Parenteral nanoemulsions of risperidone for enhanced brain delivery in acute psychosis: Physicochemical andin vivoperformances

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Abstract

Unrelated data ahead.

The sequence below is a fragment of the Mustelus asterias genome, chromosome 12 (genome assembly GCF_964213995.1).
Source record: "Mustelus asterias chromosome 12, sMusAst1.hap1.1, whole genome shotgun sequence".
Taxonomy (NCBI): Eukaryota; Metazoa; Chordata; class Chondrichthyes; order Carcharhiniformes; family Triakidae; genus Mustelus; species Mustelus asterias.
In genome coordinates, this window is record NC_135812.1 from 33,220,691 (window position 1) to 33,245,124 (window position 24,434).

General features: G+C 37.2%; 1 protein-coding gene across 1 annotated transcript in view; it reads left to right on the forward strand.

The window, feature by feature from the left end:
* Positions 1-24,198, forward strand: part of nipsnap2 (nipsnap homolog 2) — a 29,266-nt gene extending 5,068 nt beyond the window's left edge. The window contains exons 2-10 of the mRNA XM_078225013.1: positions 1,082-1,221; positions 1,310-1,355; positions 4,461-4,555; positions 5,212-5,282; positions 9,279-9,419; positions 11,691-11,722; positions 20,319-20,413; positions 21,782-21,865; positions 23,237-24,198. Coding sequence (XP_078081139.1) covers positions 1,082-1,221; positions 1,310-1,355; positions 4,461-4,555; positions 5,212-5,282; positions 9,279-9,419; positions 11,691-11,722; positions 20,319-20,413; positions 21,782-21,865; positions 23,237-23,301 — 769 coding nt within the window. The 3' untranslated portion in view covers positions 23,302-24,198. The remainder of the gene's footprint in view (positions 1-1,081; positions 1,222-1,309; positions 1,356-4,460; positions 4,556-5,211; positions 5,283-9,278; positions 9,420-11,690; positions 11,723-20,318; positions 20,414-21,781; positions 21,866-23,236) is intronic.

This work aimed to deepen the lately acquired knowledge about parenteral nanoemulsions as carriers for brain delivery of risperidone, a poorly water-soluble antipsychotic drug, through establishing the prospective relationship between their physicochemical, pharmacokinetic, biodistribution, and behavioral performances. For this purpose, two optimized risperidone-loaded nanoemulsions, stabilized by lecithin or lecithin/polysorbate 80 mixture, and costabilized by sodium oleate, were produced by high-pressure homogenization. The characterization revealed the favorable droplet size, narrow size distribution, high surface charge, with proven stability to autoclaving and long-term stability for at least one year at 25 ± 2 °C. Pharmacokinetic and tissue distribution results demonstrated improved plasma, liver, and brain pharmacokinetic parameters, resulting in 1.2–1.5-fold increased relative bioavailability, 1.1–1.8-fold decreased liver distribution, and about 1.3-fold improved brain uptake of risperidone active moiety following intraperitoneal administration of nanoemulsions relative to solution in rats. In behavioral study, investigated nanoemulsions showed pronounced reduction in basal and, more pertinently, amphetamine-induced locomotor activity in rats, with an early onset of antipsychotic action, and this effect lasted at least 90 min after drug injection. Together, these findings corroborate the applicability of parenteral nanoemulsions as carriers for enhanced brain delivery of risperidone, further suggesting their promise in acute psychosis treatment or other emergency situations.

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